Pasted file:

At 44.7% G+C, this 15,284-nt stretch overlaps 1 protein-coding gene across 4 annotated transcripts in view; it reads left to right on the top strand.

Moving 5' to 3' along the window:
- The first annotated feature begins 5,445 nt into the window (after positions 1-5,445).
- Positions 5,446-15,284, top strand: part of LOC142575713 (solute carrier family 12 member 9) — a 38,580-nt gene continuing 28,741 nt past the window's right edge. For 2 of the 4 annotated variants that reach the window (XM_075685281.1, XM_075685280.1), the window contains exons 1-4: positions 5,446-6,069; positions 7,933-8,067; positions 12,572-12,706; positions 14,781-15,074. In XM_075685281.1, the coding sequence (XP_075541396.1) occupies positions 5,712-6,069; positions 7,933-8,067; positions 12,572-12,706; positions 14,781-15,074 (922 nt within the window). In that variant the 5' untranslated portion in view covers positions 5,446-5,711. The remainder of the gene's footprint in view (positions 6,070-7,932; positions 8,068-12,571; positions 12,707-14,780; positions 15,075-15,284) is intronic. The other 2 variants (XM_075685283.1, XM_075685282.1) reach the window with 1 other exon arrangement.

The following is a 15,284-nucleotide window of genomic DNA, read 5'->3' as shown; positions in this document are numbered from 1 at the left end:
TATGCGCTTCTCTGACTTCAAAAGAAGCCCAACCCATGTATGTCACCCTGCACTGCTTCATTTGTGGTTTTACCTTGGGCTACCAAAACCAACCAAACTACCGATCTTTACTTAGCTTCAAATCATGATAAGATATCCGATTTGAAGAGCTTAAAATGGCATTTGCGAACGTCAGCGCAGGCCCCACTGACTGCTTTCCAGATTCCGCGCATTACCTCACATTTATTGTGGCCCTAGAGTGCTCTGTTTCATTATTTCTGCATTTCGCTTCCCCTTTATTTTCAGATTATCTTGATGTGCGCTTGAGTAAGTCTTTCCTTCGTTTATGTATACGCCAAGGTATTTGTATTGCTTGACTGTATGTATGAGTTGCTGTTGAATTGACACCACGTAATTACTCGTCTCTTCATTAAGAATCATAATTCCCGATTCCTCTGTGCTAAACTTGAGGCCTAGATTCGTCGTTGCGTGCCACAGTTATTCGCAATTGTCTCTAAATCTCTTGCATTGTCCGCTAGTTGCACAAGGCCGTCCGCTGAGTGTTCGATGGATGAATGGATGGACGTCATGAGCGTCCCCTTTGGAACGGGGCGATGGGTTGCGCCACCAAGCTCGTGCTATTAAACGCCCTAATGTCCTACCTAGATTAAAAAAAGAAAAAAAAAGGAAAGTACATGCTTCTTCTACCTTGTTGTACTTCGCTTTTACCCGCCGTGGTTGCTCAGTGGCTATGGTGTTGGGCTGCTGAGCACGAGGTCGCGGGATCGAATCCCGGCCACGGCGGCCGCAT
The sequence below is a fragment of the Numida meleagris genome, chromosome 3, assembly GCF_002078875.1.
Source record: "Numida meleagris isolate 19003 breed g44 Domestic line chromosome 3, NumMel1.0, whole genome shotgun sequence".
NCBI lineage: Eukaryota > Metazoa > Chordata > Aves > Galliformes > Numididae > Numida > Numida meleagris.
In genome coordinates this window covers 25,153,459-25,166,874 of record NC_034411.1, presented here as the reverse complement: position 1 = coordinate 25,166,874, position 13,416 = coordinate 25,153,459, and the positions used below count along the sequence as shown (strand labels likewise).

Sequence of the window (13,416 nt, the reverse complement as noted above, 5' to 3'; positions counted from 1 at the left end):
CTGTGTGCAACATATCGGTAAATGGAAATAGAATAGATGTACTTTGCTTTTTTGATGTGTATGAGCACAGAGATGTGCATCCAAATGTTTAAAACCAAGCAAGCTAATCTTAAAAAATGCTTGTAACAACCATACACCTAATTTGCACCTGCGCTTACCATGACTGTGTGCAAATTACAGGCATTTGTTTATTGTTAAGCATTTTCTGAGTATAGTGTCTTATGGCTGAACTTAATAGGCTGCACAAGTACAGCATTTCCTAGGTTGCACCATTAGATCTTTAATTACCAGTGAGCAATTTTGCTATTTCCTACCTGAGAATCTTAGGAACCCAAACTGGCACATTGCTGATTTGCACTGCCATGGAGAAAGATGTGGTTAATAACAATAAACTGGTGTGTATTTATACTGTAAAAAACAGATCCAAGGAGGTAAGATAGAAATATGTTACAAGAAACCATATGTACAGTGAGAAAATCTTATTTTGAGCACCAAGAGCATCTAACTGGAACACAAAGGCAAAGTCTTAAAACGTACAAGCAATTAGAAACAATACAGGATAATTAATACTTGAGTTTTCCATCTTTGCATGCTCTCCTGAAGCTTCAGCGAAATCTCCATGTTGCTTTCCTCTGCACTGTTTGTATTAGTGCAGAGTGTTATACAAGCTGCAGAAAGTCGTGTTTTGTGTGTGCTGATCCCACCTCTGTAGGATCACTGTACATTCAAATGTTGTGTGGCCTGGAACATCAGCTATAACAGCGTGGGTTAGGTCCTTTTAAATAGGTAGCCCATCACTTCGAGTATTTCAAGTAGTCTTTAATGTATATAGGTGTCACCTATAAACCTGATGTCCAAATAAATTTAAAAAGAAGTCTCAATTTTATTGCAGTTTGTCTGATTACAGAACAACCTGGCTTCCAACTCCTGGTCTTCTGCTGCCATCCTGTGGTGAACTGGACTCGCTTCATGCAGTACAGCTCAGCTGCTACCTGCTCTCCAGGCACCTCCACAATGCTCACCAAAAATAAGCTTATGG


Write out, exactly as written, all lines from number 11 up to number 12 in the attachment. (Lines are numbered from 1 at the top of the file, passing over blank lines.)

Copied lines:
Sequence of the window (13,416 nt, the reverse complement as noted above, 5' to 3'; positions counted from 1 at the left end):
CTGTGTGCAACATATCGGTAAATGGAAATAGAATAGATGTACTTTGCTTTTTTGATGTGTATGAGCACAGAGATGTGCATCCAAATGTTTAAAACCAAGCAAGCTAATCTTAAAAAATGCTTGTAACAACCATACACCTAATTTGCACCTGCGCTTACCATGACTGTGTGCAAATTACAGGCATTTGTTTATTGTTAAGCATTTTCTGAGTATAGTGTCTTATGGCTGAACTTAATAGGCTGCACAAGTACAGCATTTCCTAGGTTGCACCATTAGATCTTTAATTACCAGTGAGCAATTTTGCTATTTCCTACCTGAGAATCTTAGGAACCCAAACTGGCACATTGCTGATTTGCACTGCCATGGAGAAAGATGTGGTTAATAACAATAAACTGGTGTGTATTTATACTGTAAAAAACAGATCCAAGGAGGTAAGATAGAAATATGTTACAAGAAACCATATGTACAGTGAGAAAATCTTATTTTGAGCACCAAGAGCATCTAACTGGAACACAAAGGCAAAGTCTTAAAACGTACAAGCAATTAGAAACAATACAGGATAATTAATACTTGAGTTTTCCATCTTTGCATGCTCTCCTGAAGCTTCAGCGAAATCTCCATGTTGCTTTCCTCTGCACTGTTTGTATTAGTGCAGAGTGTTATACAAGCTGCAGAAAGTCGTGTTTTGTGTGTGCTGATCCCACCTCTGTAGGATCACTGTACATTCAAATGTTGTGTGGCCTGGAACATCAGCTATAACAGCGTGGGTTAGGTCCTTTTAAATAGGTAGCCCATCACTTCGAGTATTTCAAGTAGTCTTTAATGTATATAGGTGTCACCTATAAACCTGATGTCCAAATAAATTTAAAAAGAAGTCTCAATTTTATTGCAGTTTGTCTGATTACAGAACAACCTGGCTTCCAACTCCTGGTCTTCTGCTGCCATCCTGTGGTGAACTGGACTCGCTTCATGCAGTACAGCTCAGCTGCTACCTGCTCTCCAGGCACCTCCACAATGCTCACCAAAAATAAGCTTATGG